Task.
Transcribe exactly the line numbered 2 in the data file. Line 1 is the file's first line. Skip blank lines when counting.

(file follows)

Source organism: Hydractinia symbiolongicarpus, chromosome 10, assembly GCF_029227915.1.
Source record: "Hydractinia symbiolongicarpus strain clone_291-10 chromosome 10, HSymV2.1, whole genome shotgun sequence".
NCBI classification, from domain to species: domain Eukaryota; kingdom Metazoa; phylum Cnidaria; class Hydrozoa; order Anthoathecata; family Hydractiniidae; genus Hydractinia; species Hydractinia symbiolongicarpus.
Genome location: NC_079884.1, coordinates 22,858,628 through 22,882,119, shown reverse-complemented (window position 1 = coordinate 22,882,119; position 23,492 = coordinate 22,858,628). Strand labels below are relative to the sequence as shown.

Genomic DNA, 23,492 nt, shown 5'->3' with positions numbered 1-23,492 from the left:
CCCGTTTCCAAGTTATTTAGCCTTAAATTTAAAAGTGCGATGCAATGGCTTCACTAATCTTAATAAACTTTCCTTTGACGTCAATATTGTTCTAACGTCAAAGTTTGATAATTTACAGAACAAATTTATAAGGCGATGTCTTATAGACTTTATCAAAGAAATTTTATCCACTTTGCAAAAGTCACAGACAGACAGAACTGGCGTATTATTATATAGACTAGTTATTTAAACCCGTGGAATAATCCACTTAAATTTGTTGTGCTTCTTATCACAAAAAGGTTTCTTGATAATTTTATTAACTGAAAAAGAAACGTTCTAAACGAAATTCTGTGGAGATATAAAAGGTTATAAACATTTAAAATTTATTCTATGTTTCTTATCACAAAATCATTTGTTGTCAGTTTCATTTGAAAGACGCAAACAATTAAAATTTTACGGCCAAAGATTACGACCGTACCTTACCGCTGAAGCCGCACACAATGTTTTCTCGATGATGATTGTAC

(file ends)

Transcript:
Source record: "Hydractinia symbiolongicarpus strain clone_291-10 chromosome 10, HSymV2.1, whole genome shotgun sequence".